Matt Atlas

Avast Shutters Jumpshot After Data Privacy Scandal

Avast is shutting down its subsidiary Jumpshot that was exposed for selling users private web browsing history.

Avast doesn’t deny selling the data. Instead, it claims the data it sells is anonymous and that it has never sold data to third parties that could identify users.

Jumpshot launched in 2015 to “provide marketers with trend analysis and statistics on anonymous buying habits.” However, Vice and PC Week reported this week that the information Avast sells to third parties could be linked back to specific individuals.

“Avast’s core mission is to keep its users safe online and to give users control over their privacy,” said Ondrej Vlcek, CEO of Avast. “The bottom line is that any practices that jeopardize user trust are unacceptable to Avast. We are vigilant about our users’ privacy, and we took quick action to begin winding down Jumpshot’s operations after it became evident that some users questioned the alignment of data provision to Jumpshot with our mission and principles that define us as a Company.”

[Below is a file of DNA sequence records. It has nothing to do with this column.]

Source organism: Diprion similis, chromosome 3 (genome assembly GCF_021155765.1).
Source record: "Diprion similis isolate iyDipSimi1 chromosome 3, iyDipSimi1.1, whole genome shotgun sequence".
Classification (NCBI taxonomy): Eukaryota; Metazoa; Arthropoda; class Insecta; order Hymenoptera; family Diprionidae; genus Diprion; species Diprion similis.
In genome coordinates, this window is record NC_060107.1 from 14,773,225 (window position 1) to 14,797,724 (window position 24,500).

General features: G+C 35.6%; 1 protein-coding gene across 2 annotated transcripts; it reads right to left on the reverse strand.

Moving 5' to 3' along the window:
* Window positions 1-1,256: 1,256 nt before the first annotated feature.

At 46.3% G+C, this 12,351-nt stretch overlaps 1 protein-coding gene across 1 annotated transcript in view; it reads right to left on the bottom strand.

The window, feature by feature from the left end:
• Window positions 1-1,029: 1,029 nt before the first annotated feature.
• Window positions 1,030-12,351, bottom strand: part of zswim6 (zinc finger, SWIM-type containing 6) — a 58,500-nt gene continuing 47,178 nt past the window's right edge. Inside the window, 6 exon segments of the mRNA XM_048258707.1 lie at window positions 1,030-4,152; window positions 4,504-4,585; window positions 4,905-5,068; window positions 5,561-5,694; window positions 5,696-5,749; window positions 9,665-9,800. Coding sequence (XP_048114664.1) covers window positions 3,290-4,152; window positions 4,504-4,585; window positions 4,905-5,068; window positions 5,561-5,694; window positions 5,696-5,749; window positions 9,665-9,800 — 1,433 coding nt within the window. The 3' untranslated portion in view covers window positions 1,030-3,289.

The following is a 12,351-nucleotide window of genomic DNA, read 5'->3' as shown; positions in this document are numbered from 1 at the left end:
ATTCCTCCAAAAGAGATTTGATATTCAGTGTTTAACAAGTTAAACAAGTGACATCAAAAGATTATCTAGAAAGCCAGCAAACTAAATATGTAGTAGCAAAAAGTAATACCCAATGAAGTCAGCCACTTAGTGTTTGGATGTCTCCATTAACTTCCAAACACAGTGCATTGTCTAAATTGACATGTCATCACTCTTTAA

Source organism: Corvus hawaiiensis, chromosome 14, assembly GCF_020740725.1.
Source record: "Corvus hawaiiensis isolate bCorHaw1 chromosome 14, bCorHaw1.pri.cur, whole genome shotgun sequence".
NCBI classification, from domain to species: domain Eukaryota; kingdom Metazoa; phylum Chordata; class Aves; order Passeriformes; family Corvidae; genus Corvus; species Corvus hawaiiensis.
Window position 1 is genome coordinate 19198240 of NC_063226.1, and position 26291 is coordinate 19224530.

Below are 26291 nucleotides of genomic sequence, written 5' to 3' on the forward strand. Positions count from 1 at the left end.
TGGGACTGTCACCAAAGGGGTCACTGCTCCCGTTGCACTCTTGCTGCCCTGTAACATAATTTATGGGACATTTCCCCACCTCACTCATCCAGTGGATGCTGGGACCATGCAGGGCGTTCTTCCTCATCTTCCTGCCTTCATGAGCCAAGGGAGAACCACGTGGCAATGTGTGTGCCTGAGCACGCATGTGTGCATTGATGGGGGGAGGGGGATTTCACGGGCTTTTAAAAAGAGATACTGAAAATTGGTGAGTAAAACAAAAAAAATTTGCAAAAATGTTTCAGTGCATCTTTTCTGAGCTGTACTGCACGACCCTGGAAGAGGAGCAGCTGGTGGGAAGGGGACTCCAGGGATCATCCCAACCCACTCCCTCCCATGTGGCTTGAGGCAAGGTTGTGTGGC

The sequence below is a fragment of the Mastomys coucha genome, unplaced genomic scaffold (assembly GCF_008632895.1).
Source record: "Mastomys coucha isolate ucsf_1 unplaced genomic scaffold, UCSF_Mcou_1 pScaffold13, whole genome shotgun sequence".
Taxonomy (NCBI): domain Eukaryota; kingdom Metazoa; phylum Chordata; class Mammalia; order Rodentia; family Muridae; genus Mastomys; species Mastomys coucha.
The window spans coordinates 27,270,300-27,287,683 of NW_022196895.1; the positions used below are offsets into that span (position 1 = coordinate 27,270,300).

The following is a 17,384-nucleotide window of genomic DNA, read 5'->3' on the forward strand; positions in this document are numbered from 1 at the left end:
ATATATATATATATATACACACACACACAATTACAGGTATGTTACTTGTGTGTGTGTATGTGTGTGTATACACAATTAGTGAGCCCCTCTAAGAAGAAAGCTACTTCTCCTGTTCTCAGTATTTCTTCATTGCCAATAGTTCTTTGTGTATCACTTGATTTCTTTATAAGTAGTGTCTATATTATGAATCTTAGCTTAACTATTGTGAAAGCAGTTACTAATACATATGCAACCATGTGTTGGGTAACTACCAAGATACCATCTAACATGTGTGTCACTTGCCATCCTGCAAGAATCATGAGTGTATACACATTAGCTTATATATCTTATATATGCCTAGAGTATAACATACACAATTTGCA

Headquartered in San Francisco, Jumpshot employs over 200 people worldwide, of which three quarters are in the Czech Republic.

Avast’s shares on the Prague Stock Exchange have lost 20 percent of their value since Monday and are now selling around CZK 130 each.

Avast was founded in 1988 by Czech researchers Eduard Kučera and Pavel Baudiš. The company is a pioneer in the computer security industry. In 2016 Avast bought a competing Czech antivirus company AVG. Avast is the second-largest antivirus company in the world, after Symantec, in terms of revenue. Avast employs 1,200 people in the Czech Republic. Three quarters of which are in research and development.